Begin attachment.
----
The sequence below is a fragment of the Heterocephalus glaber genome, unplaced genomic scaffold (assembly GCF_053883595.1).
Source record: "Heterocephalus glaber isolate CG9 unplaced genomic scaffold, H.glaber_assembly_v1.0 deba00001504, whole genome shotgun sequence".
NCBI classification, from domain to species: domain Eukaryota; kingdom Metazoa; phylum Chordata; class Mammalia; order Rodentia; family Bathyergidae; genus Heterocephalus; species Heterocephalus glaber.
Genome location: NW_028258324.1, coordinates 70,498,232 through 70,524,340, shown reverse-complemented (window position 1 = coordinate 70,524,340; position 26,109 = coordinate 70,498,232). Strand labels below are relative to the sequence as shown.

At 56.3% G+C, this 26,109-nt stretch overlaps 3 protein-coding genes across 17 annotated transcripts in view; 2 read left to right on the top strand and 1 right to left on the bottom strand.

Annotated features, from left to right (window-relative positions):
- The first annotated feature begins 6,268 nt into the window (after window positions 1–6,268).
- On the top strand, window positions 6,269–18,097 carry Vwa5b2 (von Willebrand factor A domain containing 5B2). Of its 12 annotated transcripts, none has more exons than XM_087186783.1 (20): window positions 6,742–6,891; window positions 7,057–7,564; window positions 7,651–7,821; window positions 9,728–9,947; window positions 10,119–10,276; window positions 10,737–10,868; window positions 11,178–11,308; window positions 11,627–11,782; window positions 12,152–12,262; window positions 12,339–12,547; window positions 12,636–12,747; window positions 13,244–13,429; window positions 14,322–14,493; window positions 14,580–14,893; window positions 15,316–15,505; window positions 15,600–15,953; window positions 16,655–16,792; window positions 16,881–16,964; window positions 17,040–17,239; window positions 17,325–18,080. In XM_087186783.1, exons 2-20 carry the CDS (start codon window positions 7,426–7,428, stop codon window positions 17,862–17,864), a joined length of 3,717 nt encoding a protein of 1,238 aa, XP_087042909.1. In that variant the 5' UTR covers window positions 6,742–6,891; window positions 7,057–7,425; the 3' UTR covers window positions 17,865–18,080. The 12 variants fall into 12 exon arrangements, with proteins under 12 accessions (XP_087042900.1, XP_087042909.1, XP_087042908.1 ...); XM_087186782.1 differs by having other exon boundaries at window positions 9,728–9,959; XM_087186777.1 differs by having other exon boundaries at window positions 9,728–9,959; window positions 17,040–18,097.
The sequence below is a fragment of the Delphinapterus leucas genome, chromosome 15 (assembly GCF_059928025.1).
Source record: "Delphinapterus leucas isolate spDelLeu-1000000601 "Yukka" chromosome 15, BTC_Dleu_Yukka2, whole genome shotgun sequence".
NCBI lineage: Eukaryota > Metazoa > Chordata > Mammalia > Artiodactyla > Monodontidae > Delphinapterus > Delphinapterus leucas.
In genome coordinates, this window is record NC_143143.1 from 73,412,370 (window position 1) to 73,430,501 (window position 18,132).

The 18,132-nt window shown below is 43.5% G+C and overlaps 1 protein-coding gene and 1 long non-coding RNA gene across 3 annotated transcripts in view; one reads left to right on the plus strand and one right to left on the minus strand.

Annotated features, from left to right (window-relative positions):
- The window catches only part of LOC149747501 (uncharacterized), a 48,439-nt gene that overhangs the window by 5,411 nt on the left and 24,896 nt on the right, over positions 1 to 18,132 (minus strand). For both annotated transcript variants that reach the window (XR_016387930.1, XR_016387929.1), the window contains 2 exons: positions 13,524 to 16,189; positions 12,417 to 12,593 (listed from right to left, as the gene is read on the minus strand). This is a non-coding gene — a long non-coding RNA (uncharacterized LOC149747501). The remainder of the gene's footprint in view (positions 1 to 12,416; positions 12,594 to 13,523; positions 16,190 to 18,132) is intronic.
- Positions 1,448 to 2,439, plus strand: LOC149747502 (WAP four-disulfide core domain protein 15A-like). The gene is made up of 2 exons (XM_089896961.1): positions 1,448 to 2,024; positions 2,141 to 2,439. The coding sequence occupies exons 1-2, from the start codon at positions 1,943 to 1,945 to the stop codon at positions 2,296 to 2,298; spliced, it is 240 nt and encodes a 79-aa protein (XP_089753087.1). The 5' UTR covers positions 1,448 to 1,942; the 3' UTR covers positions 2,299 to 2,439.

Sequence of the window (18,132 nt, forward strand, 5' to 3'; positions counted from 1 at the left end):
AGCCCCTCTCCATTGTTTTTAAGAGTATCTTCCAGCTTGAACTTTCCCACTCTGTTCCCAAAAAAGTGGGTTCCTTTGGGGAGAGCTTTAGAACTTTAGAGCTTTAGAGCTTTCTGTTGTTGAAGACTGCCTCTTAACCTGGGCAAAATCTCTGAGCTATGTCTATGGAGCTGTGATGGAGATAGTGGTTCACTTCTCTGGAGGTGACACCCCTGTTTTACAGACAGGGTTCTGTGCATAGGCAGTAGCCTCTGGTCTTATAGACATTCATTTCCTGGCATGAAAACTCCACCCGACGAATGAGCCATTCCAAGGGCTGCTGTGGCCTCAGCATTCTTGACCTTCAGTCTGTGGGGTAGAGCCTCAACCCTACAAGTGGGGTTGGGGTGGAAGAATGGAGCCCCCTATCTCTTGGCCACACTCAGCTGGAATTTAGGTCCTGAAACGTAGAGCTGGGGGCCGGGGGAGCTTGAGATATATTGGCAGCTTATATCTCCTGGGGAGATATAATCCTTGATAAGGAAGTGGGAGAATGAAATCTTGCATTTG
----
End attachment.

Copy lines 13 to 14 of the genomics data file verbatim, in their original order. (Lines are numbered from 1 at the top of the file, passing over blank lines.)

The 18,132-nt window shown below is 43.5% G+C and overlaps 1 protein-coding gene and 1 long non-coding RNA gene across 3 annotated transcripts in view; one reads left to right on the plus strand and one right to left on the minus strand.

Annotated features, from left to right (window-relative positions):